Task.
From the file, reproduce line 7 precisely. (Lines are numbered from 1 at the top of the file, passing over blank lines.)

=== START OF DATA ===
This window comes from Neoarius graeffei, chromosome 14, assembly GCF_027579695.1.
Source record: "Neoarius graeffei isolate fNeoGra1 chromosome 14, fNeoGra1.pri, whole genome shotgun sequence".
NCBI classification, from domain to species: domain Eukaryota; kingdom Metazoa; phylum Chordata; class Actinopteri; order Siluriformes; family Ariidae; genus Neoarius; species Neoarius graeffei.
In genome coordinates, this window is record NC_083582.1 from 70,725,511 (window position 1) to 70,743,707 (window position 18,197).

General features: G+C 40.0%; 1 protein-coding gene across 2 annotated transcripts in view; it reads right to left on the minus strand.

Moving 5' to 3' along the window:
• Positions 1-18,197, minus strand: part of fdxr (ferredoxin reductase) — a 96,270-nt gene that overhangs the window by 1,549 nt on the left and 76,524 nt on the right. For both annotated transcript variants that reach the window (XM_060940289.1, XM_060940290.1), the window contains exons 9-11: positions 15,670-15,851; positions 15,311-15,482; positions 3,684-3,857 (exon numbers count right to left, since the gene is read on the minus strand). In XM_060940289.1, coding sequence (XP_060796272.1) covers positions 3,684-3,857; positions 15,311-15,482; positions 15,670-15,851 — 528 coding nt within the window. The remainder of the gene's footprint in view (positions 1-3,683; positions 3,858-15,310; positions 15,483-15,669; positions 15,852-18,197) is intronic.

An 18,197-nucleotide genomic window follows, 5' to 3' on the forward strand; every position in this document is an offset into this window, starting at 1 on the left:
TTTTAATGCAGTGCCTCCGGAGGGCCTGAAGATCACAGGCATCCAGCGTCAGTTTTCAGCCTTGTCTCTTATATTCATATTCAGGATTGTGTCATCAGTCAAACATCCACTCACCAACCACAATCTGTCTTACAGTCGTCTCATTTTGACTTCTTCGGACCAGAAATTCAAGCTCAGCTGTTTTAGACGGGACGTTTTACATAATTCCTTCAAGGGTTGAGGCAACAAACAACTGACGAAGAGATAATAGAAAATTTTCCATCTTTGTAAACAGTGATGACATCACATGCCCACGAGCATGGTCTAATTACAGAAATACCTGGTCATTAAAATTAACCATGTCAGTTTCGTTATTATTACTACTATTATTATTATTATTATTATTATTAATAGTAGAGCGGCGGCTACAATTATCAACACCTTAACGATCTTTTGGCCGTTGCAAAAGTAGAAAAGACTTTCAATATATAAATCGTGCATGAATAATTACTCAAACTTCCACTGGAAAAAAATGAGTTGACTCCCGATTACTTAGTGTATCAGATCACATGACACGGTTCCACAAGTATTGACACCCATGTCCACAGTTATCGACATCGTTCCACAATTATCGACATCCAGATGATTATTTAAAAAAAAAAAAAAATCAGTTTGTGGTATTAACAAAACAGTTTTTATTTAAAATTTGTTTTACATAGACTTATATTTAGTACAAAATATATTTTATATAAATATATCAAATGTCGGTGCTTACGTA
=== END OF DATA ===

• Positions 1-18,197, minus strand: part of fdxr (ferredoxin reductase) — a 96,270-nt gene that overhangs the window by 1,549 nt on the left and 76,524 nt on the right. For both annotated transcript variants that reach the window (XM_060940289.1, XM_060940290.1), the window contains exons 9-11: positions 15,670-15,851; positions 15,311-15,482; positions 3,684-3,857 (exon numbers count right to left, since the gene is read on the minus strand). In XM_060940289.1, coding sequence (XP_060796272.1) covers positions 3,684-3,857; positions 15,311-15,482; positions 15,670-15,851 — 528 coding nt within the window. The remainder of the gene's footprint in view (positions 1-3,683; positions 3,858-15,310; positions 15,483-15,669; positions 15,852-18,197) is intronic.